Loon Lake residents got their wish for TNRD consultation over their Transfer Station.
A delegation from Loon Lake attended the May 12 TNRD meeting. They were joined by people from Birch Lake and Eagan Lake. Birch Lake recently lost its Transfer Station and Eagen Lake is fighting for theirs.
Loon Lake resident Barbara Hendricks said the meeting with TNRD went better than expected and she sensed sympathy for their situation from the elected officials.
Director Sally Watson made a motion directing TNRD staff to meet with the residents of Loon Lake Road and Eagan Lake to explore alternative options to waste and recycling management. The motion was passed and will be made as a recommendation to the May 26 board meeting, said Hendricks.
Closure of the Transfer Station to bulky recyclables will be delayed until after that meeting.
Hendricks said they would attend that meeting also as a delegation to present dozens of signed protest letters.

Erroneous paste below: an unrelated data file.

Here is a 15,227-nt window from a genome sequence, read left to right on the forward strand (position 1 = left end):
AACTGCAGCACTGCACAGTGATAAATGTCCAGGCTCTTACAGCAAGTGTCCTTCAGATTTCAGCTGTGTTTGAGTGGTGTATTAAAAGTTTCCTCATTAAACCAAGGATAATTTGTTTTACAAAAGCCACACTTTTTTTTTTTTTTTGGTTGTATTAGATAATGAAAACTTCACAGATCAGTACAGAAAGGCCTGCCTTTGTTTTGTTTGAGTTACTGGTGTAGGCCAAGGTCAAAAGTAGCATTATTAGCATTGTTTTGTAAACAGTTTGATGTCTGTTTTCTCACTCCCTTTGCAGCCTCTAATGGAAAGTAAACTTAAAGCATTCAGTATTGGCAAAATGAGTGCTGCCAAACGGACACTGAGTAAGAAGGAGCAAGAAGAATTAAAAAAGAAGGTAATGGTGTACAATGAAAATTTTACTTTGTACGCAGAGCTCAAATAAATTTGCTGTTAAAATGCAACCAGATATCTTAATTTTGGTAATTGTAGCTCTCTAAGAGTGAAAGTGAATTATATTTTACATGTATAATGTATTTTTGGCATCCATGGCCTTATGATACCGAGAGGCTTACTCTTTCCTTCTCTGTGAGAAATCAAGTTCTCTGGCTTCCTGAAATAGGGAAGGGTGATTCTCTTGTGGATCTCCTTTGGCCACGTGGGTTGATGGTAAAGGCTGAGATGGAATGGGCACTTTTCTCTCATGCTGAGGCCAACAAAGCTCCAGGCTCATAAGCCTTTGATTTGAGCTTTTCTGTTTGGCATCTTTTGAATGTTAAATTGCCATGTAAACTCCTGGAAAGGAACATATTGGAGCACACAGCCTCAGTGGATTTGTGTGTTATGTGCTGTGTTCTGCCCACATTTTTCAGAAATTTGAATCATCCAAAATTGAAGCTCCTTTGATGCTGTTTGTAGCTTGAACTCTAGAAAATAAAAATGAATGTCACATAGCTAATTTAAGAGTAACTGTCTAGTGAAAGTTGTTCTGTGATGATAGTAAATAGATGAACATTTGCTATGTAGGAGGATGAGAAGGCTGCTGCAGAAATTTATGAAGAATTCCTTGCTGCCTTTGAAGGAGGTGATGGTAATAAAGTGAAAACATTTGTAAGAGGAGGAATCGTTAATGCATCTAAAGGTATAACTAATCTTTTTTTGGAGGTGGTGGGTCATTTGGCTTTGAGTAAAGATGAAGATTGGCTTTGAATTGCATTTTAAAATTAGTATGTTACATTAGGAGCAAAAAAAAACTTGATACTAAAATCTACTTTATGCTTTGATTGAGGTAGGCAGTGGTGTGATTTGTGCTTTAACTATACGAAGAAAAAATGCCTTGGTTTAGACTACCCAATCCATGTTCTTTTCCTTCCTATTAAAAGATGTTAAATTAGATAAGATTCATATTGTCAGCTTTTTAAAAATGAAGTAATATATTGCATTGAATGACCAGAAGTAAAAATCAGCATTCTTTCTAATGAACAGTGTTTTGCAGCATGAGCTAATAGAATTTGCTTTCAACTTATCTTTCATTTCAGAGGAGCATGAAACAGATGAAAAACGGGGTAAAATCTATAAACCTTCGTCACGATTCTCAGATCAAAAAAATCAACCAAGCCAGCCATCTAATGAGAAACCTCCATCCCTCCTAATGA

“Most of us at Loon Lake agree that the issue is larger than our Transfer Station,” said Hendricks. “It is about participatory democracy at the grass roots level – about consulting with people on how things should work in their community and not telling them how to live their lives.”
Ashcroft Mayor Andy Anderson is also chair of the TNRD’s Regional Solid Waste Management Plan Implementation committee.
He said their contractors require a certain tonnage to collect specific material from the rural Transfer Stations, and the volume isn’t there in Loon Lake.
At this point, Loon Lake is not slated for closure, he said, but there is a lack of space on site that will limit what can be left there.
Restructuring and “potential closure” of the rural Transfer Stations is included in the TNRD’s new Solid Waste Management Plan.
The plan is like a living document, he said.
There is a lot of opportunity to come up with different ways to dispose of specific items, said Anderson, that don’t include leaving them at Transfer Stations.